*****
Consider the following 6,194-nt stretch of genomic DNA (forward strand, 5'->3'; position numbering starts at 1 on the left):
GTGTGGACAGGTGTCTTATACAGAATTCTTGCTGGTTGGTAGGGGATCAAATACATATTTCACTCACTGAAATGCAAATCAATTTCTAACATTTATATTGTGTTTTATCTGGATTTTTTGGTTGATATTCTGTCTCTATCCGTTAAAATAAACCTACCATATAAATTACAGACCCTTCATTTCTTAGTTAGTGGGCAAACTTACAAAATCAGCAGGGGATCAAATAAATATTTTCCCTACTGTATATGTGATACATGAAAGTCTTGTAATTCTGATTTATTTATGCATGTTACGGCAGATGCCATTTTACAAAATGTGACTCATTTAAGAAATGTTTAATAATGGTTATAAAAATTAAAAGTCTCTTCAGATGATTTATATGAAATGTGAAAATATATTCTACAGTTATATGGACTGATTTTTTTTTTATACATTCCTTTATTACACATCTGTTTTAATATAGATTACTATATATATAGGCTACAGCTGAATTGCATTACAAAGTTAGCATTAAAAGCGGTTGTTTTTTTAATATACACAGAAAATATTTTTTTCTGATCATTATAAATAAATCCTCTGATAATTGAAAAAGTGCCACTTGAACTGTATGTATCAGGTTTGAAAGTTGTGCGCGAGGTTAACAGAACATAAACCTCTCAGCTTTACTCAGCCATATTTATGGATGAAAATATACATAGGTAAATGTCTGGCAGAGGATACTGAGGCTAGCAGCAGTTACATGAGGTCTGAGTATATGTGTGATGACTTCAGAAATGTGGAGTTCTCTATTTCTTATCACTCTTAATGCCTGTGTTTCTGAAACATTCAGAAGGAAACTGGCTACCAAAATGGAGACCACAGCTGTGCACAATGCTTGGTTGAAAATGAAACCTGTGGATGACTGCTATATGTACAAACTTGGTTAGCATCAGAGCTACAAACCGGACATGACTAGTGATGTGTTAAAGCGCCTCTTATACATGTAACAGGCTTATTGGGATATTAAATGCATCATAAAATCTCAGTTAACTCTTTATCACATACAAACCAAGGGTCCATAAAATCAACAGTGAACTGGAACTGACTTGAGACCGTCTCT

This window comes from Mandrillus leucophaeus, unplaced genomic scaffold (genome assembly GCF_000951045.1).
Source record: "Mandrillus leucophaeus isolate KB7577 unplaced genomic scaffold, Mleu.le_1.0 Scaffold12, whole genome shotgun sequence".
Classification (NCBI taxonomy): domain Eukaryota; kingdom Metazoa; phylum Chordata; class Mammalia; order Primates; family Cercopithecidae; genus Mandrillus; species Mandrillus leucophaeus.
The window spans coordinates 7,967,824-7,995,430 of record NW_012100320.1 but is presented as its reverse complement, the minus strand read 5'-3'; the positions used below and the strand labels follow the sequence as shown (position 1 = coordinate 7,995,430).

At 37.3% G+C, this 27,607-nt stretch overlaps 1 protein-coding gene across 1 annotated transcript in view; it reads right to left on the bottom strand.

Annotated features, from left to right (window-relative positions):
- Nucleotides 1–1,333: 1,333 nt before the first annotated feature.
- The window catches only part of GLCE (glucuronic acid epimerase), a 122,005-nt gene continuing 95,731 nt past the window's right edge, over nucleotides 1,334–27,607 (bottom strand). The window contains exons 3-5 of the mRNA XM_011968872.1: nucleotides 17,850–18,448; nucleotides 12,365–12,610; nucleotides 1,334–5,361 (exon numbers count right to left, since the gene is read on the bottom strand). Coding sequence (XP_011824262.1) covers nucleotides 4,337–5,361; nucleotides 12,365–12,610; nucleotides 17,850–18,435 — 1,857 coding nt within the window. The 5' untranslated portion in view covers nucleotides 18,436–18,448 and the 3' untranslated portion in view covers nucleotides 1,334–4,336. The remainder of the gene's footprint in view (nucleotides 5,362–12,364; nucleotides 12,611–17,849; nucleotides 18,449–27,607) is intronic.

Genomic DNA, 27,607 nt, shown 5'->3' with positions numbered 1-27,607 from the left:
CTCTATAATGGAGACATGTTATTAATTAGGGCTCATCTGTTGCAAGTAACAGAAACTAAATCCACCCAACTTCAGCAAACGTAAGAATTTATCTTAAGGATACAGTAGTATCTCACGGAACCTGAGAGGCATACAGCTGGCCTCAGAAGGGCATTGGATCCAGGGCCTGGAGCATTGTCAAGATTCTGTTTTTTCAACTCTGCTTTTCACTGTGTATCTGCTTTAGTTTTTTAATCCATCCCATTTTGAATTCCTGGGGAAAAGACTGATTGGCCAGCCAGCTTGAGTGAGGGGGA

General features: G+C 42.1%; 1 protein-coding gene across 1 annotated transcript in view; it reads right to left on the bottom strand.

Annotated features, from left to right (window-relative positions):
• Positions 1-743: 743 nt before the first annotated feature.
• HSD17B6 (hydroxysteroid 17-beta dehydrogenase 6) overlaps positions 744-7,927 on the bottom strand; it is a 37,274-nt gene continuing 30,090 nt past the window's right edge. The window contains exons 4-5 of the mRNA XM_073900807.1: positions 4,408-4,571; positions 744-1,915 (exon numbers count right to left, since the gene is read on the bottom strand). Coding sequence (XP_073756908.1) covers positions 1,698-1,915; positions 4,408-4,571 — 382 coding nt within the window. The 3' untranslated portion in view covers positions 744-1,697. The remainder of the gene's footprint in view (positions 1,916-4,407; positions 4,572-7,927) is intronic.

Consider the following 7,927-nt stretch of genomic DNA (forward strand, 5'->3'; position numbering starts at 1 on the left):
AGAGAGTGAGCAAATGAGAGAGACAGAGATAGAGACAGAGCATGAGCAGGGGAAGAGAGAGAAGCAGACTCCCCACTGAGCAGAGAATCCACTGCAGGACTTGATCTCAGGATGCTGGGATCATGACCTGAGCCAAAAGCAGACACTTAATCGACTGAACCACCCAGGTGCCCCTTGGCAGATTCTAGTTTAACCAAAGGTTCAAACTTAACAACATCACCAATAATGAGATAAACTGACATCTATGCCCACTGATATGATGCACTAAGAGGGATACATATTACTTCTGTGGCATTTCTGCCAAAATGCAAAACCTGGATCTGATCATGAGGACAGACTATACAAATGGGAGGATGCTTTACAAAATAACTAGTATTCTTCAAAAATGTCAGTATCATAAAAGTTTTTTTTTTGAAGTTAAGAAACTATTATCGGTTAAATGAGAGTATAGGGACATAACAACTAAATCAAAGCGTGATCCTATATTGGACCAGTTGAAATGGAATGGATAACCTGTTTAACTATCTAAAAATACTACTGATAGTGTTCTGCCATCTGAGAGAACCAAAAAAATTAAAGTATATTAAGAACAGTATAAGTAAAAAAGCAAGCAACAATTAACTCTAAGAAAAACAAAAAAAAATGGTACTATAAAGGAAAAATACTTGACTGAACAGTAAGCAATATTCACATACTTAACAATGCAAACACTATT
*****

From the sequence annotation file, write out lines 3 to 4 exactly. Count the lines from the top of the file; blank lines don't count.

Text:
This window comes from Mandrillus leucophaeus, unplaced genomic scaffold (genome assembly GCF_000951045.1).
Source record: "Mandrillus leucophaeus isolate KB7577 unplaced genomic scaffold, Mleu.le_1.0 Scaffold12, whole genome shotgun sequence".